Encounter Within encounter mode, play is broken down into 6-second rounds with extremely precise rules for who acts when and to what extent. Encounter mode is used for combat, intense debates, and similar conflicts where time is of the essence.
Enhancement Enhancements are extra effects added to the normal success and critical success effects of a Strike as long as the Strike deals damage.
Experience Points (XP) As a player character overcomes challenges, defeats monsters, and completes quests, she gains Experience Points. Once she reaches 1,000 XP, she gains a level, subtracts 1,000 from her XP, and continues accumulating XP.
Exploration Within exploration mode, play is more free-form, using abstracted tactics rather than precise action-by-action accounting. Exploration mode is used for travel and exploration, and where in-world time is more fluid and passes more quickly.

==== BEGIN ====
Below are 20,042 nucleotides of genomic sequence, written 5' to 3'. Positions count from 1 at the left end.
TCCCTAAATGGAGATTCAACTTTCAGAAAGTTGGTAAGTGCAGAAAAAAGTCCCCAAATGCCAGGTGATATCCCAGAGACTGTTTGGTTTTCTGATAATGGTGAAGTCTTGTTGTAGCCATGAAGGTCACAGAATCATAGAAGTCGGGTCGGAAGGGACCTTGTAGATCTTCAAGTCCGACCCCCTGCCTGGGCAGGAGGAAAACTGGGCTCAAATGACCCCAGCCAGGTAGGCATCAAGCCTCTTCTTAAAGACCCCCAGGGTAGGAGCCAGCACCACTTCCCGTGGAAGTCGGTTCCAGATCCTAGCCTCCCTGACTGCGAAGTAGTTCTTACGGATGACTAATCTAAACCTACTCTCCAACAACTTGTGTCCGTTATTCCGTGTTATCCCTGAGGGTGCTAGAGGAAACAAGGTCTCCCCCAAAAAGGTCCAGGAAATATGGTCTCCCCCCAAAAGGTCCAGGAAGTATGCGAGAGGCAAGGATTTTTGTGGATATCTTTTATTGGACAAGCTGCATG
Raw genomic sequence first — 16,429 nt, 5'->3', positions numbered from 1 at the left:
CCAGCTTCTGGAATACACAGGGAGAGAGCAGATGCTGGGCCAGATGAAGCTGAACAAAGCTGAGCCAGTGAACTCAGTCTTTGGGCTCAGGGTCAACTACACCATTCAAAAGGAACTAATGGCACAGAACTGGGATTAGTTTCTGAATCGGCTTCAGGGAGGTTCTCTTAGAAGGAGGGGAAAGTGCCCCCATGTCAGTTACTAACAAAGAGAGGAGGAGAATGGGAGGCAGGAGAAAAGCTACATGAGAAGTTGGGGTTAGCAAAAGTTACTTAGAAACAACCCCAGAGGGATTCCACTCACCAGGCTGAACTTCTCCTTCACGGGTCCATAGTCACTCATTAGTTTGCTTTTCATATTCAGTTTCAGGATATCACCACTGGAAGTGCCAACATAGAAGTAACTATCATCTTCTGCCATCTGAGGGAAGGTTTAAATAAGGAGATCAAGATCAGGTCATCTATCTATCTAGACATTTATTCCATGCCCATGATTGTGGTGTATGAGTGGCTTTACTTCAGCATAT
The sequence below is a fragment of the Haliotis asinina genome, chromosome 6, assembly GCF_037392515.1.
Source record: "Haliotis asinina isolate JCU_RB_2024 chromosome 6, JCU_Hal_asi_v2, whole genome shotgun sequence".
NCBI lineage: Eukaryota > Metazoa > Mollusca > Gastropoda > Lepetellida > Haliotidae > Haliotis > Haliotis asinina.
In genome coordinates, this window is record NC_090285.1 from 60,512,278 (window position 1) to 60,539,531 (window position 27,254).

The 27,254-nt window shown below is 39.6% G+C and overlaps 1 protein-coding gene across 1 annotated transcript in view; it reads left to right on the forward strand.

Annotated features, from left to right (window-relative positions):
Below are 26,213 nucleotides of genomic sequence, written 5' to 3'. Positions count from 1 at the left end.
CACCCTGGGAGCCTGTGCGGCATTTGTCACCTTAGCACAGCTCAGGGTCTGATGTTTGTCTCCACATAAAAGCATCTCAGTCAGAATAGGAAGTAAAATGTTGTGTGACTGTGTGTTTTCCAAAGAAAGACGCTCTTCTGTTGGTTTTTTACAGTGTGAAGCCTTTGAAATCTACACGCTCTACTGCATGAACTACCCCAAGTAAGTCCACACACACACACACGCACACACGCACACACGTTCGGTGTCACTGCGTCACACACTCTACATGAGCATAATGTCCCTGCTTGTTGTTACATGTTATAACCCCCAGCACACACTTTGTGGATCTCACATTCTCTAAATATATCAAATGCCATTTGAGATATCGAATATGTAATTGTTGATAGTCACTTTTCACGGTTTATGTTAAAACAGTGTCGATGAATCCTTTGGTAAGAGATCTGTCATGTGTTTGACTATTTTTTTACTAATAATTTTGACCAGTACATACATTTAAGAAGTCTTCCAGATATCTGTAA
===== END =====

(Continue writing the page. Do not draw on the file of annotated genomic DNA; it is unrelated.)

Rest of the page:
Failure A failure is a degree of success that results from a check result lower than the Difficulty Class or a result of natural 1 that still meets or exceeds the Difficulty Class. If a check has no failure entry, that means there is no effect on a failure.
Feat A feat is an ability that a character selects based on his ancestry, background, class, general training, or skill training.
Flat Check A flat check is a d20 roll that measures pure chance. A flat check can’t have any modifiers applied to it.
Free Action ( ) Free actions are triggered abilities that you can use any time the trigger occurs. There’s no limit to the number of free actions you can take per round, but you can’t use more than one on the same trigger.
Free Boost You can increase an ability score of your choice with this type of ability boost.
Game Master (GM) The Game Master is the player who controls all of the elements of the story and adjudicates the rules, while cooperating with the other players to craft a fun game.